“Flick your eyes to the left,” he told me one afternoon. “Now glance to the right. Did you see the room blur as your eyes moved?” He waited until I did it again. “No blur. No one sees it.”Daryl Gregory's short story "Second Person, Present Tense" takes a look at the relationship between consciousness and self perception. In his notes on the story, Gregory discusses the science that inspired him:
This is the kind of thing that gets brain doctors hot and bothered. Not only could no one see the blur, their brains edited it out completely. Skipped over it—left view, then right view, with nothing between—then fiddled with the person’s time sense so that it didn’t even seem missing.
The scientists figured out that the brain was editing out shit all the time. They wired up patients and told them to lift one of their fingers, move it any time they wanted. Each time, the brain started the signal traveling toward the finger up to 120 milliseconds before the patient consciously decided to move it. Dr. S said you could see the brain warming up right before the patient consciously thought, now.
This is weird, but it gets weirder the longer you think about it. And I’ve been thinking about this a lot.
The concept of consciousness really straddles the divide between philosophy and biology. From what I've read, Francis Crick, along with CalTech biology and engineering professor Christof Koch, played a major role in bringing the study of consciousness into mainstream neuroscience. LA Weekly's profile of Koch and his research, "The Zombie Within", gives a non-technical overview:
So, if consciousness is an add-on, what would a brain and body look like without consciousness? (This is a thought experiment that philosophy of consciousness guys call The Zombie problem—what, exactly, do we need consciousness for?)
A lot of the recent neurological research suggests that consciousness is exactly this kind of bottom-up process: there is no little man at the controls inside your head, only a little man being told what to think. Some folks, like Roger Penrose, argue that even if sometimes conscious awareness occurs after the action, perhaps this is only for actions that require quick reactions, and that there must still be a role for a consciousness (and free will) in more contemplative modes, when deeper thought is required and the "I" has to choose what to think about, choose what to do.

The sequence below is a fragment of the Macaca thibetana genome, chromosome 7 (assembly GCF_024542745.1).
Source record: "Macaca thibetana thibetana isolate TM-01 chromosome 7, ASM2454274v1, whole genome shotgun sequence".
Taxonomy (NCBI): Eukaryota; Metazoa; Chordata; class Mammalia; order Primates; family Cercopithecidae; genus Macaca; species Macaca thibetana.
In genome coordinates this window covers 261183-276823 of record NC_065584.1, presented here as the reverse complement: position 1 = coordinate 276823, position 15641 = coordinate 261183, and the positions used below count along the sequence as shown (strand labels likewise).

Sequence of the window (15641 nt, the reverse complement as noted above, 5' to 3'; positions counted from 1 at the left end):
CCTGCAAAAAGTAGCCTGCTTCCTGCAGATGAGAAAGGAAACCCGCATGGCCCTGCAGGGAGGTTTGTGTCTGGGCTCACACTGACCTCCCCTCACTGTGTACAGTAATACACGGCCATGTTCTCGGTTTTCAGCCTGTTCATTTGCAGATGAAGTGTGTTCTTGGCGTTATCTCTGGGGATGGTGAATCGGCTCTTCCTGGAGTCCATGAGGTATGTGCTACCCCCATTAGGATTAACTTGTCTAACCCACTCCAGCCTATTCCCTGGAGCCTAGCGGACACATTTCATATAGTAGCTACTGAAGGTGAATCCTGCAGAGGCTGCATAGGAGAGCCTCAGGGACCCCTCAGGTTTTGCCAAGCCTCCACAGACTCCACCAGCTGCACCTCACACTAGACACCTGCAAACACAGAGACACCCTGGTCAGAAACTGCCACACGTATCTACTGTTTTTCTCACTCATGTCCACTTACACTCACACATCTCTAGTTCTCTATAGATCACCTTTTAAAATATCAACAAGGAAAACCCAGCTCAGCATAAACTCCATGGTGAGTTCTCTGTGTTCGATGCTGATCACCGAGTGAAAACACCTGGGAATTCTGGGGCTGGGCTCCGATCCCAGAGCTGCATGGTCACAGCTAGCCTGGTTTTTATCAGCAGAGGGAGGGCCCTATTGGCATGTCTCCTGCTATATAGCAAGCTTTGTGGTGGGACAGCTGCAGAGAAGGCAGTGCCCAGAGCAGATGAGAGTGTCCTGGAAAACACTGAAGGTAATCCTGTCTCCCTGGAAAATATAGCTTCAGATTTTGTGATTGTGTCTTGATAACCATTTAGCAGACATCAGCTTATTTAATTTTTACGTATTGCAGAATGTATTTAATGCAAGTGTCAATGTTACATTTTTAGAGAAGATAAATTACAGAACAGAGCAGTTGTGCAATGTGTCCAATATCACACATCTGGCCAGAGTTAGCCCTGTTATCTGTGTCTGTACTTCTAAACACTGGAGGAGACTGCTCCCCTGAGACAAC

So much of our human fluidity results from automatic processes buried deep in the mind far below perception, what Koch refers to in his forthcoming book, The Quest for Consciousness, as “an army of unconscious sensory-motor agents” or “zombie agents.” He insists that for much of our lives we are in effect zombies. “You drive to work on autopilot, move your eyes, brush your teeth, tie your shoelaces, talk, and all the other myriad chores that constitute daily life.” Indeed, he says, “Any sufficiently well-rehearsed activity is best performed without conscious, deliberate thought. Reflecting too much about any one action is likely to interfere with its seamless execution.”However, consciousness is necessary for flexibility in response to changing situations and environment.
(For a technical discussion see Crick & Koch, "A Framework for Consciousness", Nature Neuroscience 6:119-126 (2003) (pdf))
In principle, Koch says, there is no reason why consciousness is necessary to life. With enough “input sensors and output effectors,” it is conceivable that “A zombie could pretty much do anything.” But since every zombie behavior must be hard-wired, the more situations it must respond to, the more complex its internal mechanism must become. Instead, “Evolution has chosen a different path, synthesizing a much more powerful and flexible system” that we call “consciousness.” The main function of this innovation, he and Crick propose, is to enable organisms to deal rapidly with unexpected events and to plan for the future. As Koch likes to say, consciousness puts us “online,” allowing us to override our instinctual “offline” programming.
Koch's lab is currently attempting to find and understand the "neuronal correlates of consciousness" - the regions of the brain where consciousness resides. If you are interested in more details, check out Koch's popular science book, The Quest For Conciousness: A Neurobiological Approach (website, Amazon.com), or watch the videos from his CalTech course on the neurological basis of consciousness.
"Second Person, Present Tense" takes a look at what might happen when consciousness becomes completely divorced from action. It was nominated for a Nebula Award (but failed to make the final ballot), so can read it for free at Asimovs.com, at least for the time being.
(Thanks to Michael Kingsley for the story suggestion and link to Gregory's web site!)
Tags:science fiction, consciousness, Daryl Gregory, Christof Koch